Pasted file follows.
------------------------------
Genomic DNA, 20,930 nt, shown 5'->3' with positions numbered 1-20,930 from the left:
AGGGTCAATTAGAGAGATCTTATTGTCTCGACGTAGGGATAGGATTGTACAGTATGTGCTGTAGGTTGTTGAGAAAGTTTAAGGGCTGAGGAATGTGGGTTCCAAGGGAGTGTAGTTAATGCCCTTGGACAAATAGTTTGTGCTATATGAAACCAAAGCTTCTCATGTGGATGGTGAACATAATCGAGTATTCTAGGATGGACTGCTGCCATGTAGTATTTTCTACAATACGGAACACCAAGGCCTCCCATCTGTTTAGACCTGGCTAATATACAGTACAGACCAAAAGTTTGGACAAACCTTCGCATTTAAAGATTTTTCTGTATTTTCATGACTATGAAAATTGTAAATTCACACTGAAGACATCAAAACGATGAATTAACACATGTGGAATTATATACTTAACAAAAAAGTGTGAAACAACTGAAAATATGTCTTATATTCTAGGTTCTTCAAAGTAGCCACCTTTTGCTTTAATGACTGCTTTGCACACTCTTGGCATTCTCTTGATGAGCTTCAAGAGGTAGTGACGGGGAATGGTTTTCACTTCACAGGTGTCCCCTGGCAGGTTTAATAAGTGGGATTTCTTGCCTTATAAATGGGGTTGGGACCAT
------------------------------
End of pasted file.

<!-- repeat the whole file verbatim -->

Genomic DNA, 20,930 nt, shown 5'->3' with positions numbered 1-20,930 from the left:
AGGGTCAATTAGAGAGATCTTATTGTCTCGACGTAGGGATAGGATTGTACAGTATGTGCTGTAGGTTGTTGAGAAAGTTTAAGGGCTGAGGAATGTGGGTTCCAAGGGAGTGTAGTTAATGCCCTTGGACAAATAGTTTGTGCTATATGAAACCAAAGCTTCTCATGTGGATGGTGAACATAATCGAGTATTCTAGGATGGACTGCTGCCATGTAGTATTTTCTACAATACGGAACACCAAGGCCTCCCATCTGTTTAGACCTGGCTAATATACAGTACAGACCAAAAGTTTGGACAAACCTTCGCATTTAAAGATTTTTCTGTATTTTCATGACTATGAAAATTGTAAATTCACACTGAAGACATCAAAACGATGAATTAACACATGTGGAATTATATACTTAACAAAAAAGTGTGAAACAACTGAAAATATGTCTTATATTCTAGGTTCTTCAAAGTAGCCACCTTTTGCTTTAATGACTGCTTTGCACACTCTTGGCATTCTCTTGATGAGCTTCAAGAGGTAGTGACGGGGAATGGTTTTCACTTCACAGGTGTCCCCTGGCAGGTTTAATAAGTGGGATTTCTTGCCTTATAAATGGGGTTGGGACCAT